Mazda K360 3-wheeled truck.

   Mazda began as the Toyo Cork Kogyo Co., Ltd, founded in Hiroshima, Japan in 1920. Toyo Cork Kogyo was renamed to Toyo Kogyo Co., Ltd. in 1927. In the late 1920s the company had to be saved from bankruptcy by Hiroshima Saving Bank and other business leaders in Hiroshima. In 1931 Toyo Kogyo moved from manufacturing machine tools to vehicles with the introduction of the Mazda-Go auto-rickshaw, the first ‘vehicle’ manufactured by Mazda.

   The ‘Mazdago’ resembled a three-wheeled motorcycle with an open wagon or truck body. It was steered with handlebars and powered with an air-cooled 1-cylinder engine and transmission combination unit. It was sold by Mitsubishi in Japan. Over the years, it would be produced in different variants and spawned other similar designs such as the Hopestar and Daihatsu Midget.

   The Mazda K360 is a three-wheeled light truck. It first went on sale in 1959 in Japan. Production ended in 1969. In total, 280,000 vehicles were produced. It was also known as the ‘Mazdago’. The vehicle is 9’ 8” in length, 4‘ 3” wide, 4’ 8”tall, and weighs 221 lbs, and has a top speed of 40 mph.

1/32nd scale kit

built by Rod 

   Launched in 1963 Arii started producing plastic models in 1967. The company also a big manufacturer of model trains and accessories under the label "Micro Ace". Selling their own model kits and those from the moulds of other manufacturers Arii were mostly sold in the far east and never really got a proper foothold in Europe. This is strange as the products themselves are of excellent quality and usually at very affordable prices too. Many of their products have been released lots of times and there are some very unusual vehicles, mostly of Japanese heritage, in their range. However, the railway side of the business has become far more profitable for the company and in restructuring of the company the name was changed to Microace-Arii.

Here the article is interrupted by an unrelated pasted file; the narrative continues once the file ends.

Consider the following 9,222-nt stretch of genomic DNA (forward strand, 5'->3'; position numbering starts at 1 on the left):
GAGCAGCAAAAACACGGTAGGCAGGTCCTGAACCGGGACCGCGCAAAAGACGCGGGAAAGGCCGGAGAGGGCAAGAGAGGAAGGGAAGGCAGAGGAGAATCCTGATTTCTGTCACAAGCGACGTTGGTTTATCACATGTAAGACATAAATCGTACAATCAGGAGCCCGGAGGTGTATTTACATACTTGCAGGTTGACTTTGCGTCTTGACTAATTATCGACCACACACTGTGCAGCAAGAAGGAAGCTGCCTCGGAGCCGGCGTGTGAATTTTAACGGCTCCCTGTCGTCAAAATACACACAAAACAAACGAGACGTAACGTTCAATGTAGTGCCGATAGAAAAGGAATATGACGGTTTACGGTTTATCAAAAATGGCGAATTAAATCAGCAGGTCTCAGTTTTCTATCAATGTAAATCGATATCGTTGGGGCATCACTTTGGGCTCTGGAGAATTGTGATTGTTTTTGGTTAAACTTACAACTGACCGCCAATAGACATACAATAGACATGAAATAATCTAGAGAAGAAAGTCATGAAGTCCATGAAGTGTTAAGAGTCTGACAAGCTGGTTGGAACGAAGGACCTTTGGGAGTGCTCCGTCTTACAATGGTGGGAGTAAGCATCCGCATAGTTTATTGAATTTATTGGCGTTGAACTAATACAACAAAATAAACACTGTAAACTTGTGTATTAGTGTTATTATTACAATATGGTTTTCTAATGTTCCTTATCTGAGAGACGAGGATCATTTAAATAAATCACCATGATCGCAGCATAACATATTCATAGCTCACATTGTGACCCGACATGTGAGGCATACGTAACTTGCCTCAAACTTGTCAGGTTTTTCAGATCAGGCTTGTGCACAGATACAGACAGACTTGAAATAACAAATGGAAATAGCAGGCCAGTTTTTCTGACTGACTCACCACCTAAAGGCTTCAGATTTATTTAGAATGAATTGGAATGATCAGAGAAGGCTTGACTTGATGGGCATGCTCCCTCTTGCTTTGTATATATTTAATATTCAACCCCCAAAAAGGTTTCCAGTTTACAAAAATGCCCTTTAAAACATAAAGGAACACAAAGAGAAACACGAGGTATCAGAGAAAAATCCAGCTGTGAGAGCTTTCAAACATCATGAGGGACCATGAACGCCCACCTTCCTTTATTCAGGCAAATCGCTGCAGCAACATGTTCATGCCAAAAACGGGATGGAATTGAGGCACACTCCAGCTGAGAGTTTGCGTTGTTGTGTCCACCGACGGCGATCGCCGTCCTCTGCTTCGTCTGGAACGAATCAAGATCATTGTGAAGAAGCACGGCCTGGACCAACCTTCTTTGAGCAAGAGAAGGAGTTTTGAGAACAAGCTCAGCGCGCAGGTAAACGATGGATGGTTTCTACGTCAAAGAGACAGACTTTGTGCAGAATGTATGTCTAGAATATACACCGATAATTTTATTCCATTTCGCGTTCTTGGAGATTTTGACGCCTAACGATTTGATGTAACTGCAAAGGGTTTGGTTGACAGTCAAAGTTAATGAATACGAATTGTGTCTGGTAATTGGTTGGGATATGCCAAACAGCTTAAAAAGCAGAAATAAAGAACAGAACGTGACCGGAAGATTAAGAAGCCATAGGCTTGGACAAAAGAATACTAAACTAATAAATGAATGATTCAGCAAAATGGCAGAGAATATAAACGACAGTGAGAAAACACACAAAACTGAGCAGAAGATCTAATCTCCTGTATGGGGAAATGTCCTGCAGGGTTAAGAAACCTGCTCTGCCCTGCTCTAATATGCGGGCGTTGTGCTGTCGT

Arii released during the 1980s this kit, #41017, is part of the "Owners Club Series". further releases have occurred through the 1980s and '90s and then again in 2013. It is a very nice kit indeed, as are all the 1/32nd scale owners club kits and well worth considering by any model maker interested in Japanese vehicles.

   Built in early 2015 Rod used Halfords acrylic car spray paints for the primer and main body colours. The kit goes together so well and has such a nice level of detail it really doesn't need any extra work. It is therefore built straight from the box. Citadel and Revell acrylic paints were used for the details, applied by brush, as were the Citadel ink washes..